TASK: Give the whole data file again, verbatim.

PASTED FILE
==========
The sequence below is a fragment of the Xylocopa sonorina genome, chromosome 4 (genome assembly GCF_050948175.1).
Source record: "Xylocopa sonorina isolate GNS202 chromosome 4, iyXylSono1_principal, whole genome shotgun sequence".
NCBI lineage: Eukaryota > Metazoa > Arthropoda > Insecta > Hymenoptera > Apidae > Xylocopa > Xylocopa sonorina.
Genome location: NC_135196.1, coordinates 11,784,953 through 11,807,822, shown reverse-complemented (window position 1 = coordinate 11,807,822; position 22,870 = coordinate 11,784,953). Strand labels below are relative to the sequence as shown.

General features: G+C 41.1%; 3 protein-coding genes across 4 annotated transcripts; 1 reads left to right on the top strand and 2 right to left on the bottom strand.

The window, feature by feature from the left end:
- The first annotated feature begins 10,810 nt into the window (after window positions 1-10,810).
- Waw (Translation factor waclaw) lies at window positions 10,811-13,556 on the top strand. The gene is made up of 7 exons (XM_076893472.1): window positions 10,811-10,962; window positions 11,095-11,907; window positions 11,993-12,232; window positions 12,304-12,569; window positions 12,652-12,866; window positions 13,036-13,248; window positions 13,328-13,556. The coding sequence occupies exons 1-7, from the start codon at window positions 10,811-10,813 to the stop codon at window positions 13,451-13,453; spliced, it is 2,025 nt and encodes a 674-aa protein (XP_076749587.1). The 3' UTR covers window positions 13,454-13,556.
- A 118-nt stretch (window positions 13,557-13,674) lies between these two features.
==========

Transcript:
The sequence below is a fragment of the Xylocopa sonorina genome, chromosome 4 (genome assembly GCF_050948175.1).
Source record: "Xylocopa sonorina isolate GNS202 chromosome 4, iyXylSono1_principal, whole genome shotgun sequence".
NCBI lineage: Eukaryota > Metazoa > Arthropoda > Insecta > Hymenoptera > Apidae > Xylocopa > Xylocopa sonorina.
Genome location: NC_135196.1, coordinates 11,784,953 through 11,807,822, shown reverse-complemented (window position 1 = coordinate 11,807,822; position 22,870 = coordinate 11,784,953). Strand labels below are relative to the sequence as shown.

General features: G+C 41.1%; 3 protein-coding genes across 4 annotated transcripts; 1 reads left to right on the top strand and 2 right to left on the bottom strand.

The window, feature by feature from the left end:
- The first annotated feature begins 10,810 nt into the window (after window positions 1-10,810).
- Waw (Translation factor waclaw) lies at window positions 10,811-13,556 on the top strand. The gene is made up of 7 exons (XM_076893472.1): window positions 10,811-10,962; window positions 11,095-11,907; window positions 11,993-12,232; window positions 12,304-12,569; window positions 12,652-12,866; window positions 13,036-13,248; window positions 13,328-13,556. The coding sequence occupies exons 1-7, from the start codon at window positions 10,811-10,813 to the stop codon at window positions 13,451-13,453; spliced, it is 2,025 nt and encodes a 674-aa protein (XP_076749587.1). The 3' UTR covers window positions 13,454-13,556.
- A 118-nt stretch (window positions 13,557-13,674) lies between these two features.